- In recent years, very high resolution climate models have brought much improved representations of extreme rainfall intensity (Prein et al., 2015; Kendon et al., 2017), which suggest extreme rainfall will become more intense with continued future warming (Kendon et al., 2014; 2017; 2019).
- Future increases in rainfall intensity, projected by theory and modelling, may result in clearer flooding trends, though much more extensive river flow observations will be required for detection, especially for rapid, flash floods (Fowler et al., 2021a).
Background. Extreme rainfall events result in significant societal impacts, including flooding and landslides, leading to major socioeconomic damages (Debortoli et al., 2017; Spekkers et al., 2017). Assessment in the IPCC special report on global warming of 1.5 °C noted a likely increase in frequency, intensity and/or amount of extreme rainfall in several regions. However, predicting the response of future rainfall rates to climate change is less certain than predicting future temperature (Knutti and Sedlácek, 2013). Modelled rainfall variability across daily to decadal timescales is projected to increase, on average, and several regions, including in south and east Asia, northern Australia and Brazil, are projected to experience both drier or more frequent dry periods and wetter wet periods (Brown et al., 2017; Alves et al., 2020).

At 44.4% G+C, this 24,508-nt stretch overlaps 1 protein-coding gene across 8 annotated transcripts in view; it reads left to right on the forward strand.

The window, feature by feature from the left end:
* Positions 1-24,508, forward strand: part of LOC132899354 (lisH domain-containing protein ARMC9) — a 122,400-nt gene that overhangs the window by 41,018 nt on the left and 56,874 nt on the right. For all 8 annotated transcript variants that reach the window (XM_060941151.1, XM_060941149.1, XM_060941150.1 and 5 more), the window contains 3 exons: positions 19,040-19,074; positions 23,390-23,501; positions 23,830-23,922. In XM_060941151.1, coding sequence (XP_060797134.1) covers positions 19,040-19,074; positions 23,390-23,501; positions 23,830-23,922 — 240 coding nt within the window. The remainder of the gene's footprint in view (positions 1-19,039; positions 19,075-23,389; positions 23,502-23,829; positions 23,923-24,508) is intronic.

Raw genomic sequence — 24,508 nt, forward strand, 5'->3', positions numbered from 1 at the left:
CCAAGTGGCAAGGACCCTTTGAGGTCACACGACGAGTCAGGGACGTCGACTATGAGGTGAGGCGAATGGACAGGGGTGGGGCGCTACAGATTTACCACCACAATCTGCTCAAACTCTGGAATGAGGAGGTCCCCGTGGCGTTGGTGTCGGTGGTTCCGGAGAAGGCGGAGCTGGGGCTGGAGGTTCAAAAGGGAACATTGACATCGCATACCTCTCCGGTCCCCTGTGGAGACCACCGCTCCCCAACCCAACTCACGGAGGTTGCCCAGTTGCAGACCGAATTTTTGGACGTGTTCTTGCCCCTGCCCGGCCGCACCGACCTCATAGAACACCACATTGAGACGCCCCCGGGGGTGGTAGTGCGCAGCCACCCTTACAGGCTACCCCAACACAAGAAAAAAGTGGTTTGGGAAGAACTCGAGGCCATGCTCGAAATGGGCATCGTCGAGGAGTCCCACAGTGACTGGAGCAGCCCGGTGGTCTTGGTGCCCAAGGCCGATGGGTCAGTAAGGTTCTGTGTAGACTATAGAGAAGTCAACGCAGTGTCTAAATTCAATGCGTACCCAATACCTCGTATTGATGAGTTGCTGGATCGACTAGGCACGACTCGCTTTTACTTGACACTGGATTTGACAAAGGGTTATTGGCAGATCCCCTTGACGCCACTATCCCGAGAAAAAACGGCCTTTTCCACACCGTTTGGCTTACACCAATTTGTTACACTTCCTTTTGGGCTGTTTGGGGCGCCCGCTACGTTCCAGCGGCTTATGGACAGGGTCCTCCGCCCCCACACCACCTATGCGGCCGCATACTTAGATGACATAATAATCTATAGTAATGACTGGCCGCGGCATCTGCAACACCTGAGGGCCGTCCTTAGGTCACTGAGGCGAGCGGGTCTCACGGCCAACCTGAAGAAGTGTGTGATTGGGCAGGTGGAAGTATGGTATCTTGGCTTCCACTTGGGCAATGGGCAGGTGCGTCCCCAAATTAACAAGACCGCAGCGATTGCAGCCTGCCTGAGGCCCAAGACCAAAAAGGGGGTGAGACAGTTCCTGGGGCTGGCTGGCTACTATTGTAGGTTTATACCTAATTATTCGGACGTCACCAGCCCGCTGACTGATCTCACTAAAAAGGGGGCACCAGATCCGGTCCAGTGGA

This review focuses on the response of extreme rainfall, representing the highest intensity portion of total rainfall, to climate change. Extreme rainfall is often defined by the 99th percentile, referring to the most intense 1% of rainfall, or alternatively the annual maxima, the highest total in a year, typically over 24 hours. It is possible for increases in extreme rainfall intensity to occur during a background reduction in total rainfall, if there is a reduction in low-medium intensity rainfall (Ban et al., 2015; Tabari, 2020).